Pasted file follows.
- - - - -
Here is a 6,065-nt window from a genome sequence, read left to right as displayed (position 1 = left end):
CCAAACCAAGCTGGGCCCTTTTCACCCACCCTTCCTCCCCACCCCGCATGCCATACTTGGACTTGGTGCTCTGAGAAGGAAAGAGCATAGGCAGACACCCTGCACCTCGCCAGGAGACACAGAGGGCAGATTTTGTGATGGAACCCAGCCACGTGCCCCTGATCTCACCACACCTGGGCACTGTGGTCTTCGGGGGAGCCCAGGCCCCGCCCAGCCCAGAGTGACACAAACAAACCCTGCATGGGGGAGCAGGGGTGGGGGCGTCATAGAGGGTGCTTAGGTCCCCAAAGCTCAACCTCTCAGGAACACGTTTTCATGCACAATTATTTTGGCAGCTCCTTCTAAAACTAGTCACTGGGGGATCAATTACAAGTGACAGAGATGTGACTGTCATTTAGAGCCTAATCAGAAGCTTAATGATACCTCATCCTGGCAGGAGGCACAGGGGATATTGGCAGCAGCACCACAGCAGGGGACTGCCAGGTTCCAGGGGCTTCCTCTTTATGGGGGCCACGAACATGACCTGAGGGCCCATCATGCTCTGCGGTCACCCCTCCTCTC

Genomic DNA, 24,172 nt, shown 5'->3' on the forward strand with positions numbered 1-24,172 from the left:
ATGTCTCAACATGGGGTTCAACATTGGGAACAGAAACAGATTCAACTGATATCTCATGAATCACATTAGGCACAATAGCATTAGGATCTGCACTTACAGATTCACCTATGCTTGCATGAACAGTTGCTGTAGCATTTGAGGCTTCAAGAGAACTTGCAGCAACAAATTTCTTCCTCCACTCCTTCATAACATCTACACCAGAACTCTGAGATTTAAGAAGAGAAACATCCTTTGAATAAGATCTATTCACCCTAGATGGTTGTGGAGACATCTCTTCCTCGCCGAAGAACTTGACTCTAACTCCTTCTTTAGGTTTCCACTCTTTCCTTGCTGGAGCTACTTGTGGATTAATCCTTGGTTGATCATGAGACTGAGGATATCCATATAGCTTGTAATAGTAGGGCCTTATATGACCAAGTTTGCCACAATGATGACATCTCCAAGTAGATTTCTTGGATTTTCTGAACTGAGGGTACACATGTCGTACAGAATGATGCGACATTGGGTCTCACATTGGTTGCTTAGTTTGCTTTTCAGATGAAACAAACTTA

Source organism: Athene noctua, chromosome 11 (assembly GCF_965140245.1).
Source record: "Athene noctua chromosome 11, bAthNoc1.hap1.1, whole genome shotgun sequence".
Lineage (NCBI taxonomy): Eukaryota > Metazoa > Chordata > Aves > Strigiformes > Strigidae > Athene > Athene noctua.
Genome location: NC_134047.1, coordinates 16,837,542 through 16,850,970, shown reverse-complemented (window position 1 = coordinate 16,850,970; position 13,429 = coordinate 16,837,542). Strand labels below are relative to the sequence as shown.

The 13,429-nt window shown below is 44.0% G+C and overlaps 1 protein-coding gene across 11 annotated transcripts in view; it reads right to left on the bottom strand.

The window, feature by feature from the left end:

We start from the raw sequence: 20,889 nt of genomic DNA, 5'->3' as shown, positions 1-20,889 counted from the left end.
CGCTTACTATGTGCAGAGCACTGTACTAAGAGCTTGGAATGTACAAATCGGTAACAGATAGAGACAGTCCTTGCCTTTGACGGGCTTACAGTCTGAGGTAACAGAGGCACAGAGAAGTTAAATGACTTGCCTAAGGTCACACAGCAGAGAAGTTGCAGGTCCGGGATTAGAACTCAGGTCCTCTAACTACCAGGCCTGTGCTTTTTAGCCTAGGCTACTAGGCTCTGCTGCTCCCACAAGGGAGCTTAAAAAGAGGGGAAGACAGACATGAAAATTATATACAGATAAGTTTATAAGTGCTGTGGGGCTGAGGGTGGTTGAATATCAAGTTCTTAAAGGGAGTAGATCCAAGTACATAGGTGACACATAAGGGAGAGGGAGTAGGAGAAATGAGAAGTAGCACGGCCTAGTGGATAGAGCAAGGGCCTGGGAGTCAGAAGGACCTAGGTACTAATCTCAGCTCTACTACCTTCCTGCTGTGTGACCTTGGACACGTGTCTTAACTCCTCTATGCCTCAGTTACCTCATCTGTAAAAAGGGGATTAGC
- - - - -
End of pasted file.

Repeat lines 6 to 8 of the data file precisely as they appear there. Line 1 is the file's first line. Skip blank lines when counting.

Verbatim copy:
Source record: "Athene noctua chromosome 11, bAthNoc1.hap1.1, whole genome shotgun sequence".
Lineage (NCBI taxonomy): Eukaryota > Metazoa > Chordata > Aves > Strigiformes > Strigidae > Athene > Athene noctua.
Genome location: NC_134047.1, coordinates 16,837,542 through 16,850,970, shown reverse-complemented (window position 1 = coordinate 16,850,970; position 13,429 = coordinate 16,837,542). Strand labels below are relative to the sequence as shown.